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Ulmschneider Y320 Judicial Politics
The agenda process of the Supreme Court is no doubt of a legal question but that does not mean that politics are not involved. Every Justice and every clerk of the court has certain political leanings that they are inclined to follow. To take politics out of the decision-making of the individual justices is impossible. It colors everything that you think, every opinion that you have is based is some part on how you were raised, your environment and the experiences that you have had. The first scholar said that ‘the clerks have become a Junior Supreme Court.’ I do not necessarily agree with this assessment. This comment portrays the clerks as having tremendous power. They cannot control their justice and the process has some checks although one cannot deny that the clerks do have a critical role. On page 70 of Deciding to Decide, Perry interviews a clerk and asks him/her how much influence, if any, that the clerks have on their justice. The clerk is pretty clear that ‘if he [justice] has been doing his job and has been on the Court that long, he damn well better have his views about what
the Constitution means.’ The clerk goes on to say that they think the clerks have more influence on their justices in areas that are less socially important and ‘we only had the opportunity to persuade him on an opinion here or there, because he had his own views on the major stuff.’ Some of the justices choose their clerks based on ideology which would be another reason that they probably do not have that much influence on the agenda. If they have the same ideology then it would be assumed that they would be choosing the same cases anyways. Not all justices hired clerks strictly on ideology, some hired not based on ideology but on a myriad of qualifications, chiefly what school they attended. A lot of the clerks interviewed by Perry in his book referenced themselves as “surrogates” of their particular justices. Most said that they thought that their justices just wanted the facts spelled out on a case, which they were to ‘act as the eyes and ears of the justice and supposed to winnow out cases as he would. And you would want to bring to his attention a particular case that your justice would want to push for cert (Perry pg. 75).’ Over the course of the term the clerks learn how what qualifications that their justices look for in granting cert. The clerks start to keep their eyes open for certain ‘cues’ that they believe that their justice might be looking for.
Perry talks about the cert. petition starting a communication process. ‘It is a process where one party is trying to send information, and another is trying to evaluate that information. The notion is that information is transmitted in basically two forms – indices and signals (Perry pg. 121).’ There are certain things that a petitioning attorney can emphasize, although this is a simple explanation because there are most certainly factors that might interest the justices that are out of their (attorneys) control, Perry talks about the former being “signals” and the latter being “indices (Perry pg 123).” There are also some indices where the interest is universal which include all capital cases, subject area, authors of the opinions, circuit conflict, a better case likely working through the system, and any action that involves the solicitor general. Perry formulates an opinion that ‘approximately 95 percent of all petitions are denied.’ He goes on to talk about the clerks started to come under the attitude that every cert. petition would be denied. Some of the clerks he interviewed said that they started to look for ‘every reason possible to deny cert. petitions (Perry pg. 218).’ A large majority of cases are not granted cert. on the basis of being frivolous. There are other certain types of cases that are treated as frivolous, in terms of preparing a memo. After working for a certain justice for a while, clerks start to know when their justice would deny, this they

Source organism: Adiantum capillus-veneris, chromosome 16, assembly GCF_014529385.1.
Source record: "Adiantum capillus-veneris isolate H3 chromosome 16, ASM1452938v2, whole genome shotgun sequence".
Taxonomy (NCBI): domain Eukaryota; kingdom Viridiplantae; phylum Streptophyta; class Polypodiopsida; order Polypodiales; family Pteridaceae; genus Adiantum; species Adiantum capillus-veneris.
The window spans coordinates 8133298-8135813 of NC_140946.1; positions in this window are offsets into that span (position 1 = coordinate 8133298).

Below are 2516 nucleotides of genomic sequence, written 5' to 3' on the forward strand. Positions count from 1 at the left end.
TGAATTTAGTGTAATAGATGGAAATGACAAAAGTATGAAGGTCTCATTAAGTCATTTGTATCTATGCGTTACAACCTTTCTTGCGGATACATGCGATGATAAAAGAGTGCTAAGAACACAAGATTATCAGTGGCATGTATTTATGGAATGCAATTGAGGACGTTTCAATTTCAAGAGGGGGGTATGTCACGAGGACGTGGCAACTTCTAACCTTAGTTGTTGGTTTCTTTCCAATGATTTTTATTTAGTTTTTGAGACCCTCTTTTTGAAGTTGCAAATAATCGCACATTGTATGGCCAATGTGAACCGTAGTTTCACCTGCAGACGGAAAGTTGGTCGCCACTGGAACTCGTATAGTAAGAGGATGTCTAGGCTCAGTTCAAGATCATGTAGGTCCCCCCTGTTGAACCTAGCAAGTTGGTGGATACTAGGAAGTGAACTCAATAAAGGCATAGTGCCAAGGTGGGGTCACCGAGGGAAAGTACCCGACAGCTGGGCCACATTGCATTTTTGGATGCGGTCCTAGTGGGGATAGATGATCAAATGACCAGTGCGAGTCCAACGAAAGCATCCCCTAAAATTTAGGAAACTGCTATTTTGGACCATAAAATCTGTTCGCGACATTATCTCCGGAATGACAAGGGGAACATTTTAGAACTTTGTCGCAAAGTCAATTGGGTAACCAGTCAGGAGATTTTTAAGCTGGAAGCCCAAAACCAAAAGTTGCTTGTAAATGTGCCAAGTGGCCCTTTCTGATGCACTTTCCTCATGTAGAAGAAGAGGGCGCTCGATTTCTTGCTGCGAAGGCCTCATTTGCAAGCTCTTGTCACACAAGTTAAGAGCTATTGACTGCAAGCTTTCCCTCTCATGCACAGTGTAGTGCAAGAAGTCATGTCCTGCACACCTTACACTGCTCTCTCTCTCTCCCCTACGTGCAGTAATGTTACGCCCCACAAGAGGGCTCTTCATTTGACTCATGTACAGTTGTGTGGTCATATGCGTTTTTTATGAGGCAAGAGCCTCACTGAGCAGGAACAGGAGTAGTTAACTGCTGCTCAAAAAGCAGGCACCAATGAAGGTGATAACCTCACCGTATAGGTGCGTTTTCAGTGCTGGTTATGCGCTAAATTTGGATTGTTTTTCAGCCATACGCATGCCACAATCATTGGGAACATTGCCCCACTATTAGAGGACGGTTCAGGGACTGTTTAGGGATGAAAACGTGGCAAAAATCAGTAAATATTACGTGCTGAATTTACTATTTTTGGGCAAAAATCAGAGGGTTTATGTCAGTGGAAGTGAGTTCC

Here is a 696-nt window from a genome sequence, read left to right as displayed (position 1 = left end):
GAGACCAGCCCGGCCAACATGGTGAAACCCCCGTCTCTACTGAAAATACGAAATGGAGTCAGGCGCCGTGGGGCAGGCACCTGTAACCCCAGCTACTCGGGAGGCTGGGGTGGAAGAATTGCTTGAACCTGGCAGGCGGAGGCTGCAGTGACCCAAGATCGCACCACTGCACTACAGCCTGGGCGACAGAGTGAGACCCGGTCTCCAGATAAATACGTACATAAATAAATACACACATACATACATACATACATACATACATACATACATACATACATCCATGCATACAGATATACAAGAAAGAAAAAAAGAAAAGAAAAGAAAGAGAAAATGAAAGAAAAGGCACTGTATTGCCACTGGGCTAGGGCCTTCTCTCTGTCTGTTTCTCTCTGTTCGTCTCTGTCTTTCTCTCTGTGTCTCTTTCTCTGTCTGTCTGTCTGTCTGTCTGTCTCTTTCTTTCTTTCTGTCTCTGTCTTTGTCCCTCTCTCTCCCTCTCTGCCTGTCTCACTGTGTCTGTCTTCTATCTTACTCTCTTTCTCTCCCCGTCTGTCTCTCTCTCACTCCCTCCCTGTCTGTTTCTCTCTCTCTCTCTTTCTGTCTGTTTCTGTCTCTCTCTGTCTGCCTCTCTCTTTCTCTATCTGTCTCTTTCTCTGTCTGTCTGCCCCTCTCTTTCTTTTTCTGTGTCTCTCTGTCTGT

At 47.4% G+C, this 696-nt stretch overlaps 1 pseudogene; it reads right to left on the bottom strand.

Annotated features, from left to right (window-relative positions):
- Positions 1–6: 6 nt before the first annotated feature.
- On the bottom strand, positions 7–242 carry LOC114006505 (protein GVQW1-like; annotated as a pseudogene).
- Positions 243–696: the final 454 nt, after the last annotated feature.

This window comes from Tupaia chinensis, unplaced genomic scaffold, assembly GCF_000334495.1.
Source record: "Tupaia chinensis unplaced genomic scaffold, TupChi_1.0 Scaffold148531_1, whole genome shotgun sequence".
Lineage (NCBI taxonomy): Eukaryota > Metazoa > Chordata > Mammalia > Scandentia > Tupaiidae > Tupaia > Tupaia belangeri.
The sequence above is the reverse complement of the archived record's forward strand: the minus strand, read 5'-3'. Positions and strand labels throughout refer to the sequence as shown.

would treat as “clear denies.” The non-pool clerks would see a wider variety of these because they were only working for one judge (pg. 226). But the question still remains are the scholars right? I do not agree with scholar #1. What exactly would this Junior Court provide that is different than what the clerks already perform? I agree with Justice Brennan who, when arguing against a National Court of Appeals, stated ‘how important he thinks the case selection process is and that it is a responsibility that clearly cannot be ceded to another court (pg. 67).’ I also do not agree with #3. I would think that the pool would be better at keeping clerks personal agendas from entering the cert. process. The non-pool clerks, I believe, have a little more influence than the pool clerks. This is attributed to the fact that nonpool clerks are only writing for one pair of eyes whereas the pool clerks are writing for multiple sets of eyes. The justices that are not involved in the pool could be swayed one way or the other by cert memos written by their clerks if they chose only to glance over them. The pool clerks on the other hand would have trouble getting all the justices to be influenced by their pool memos. This would then put me in the camp with scholar #2, ‘don’t fix what isn’t broken.’ It seems to me that this process works and that it has been tweaked over time by different Chief Justices’ who have seen deficiencies and have corrected
them as they have seen fit. The Supreme Court is basically a self-run and self-governed institution, at least as far as norms and guidelines. When some is not efficient in the minds of the justices, they change it. I think that if the Court sees the growing caseload as a problem that they will take the necessary steps to correct the process.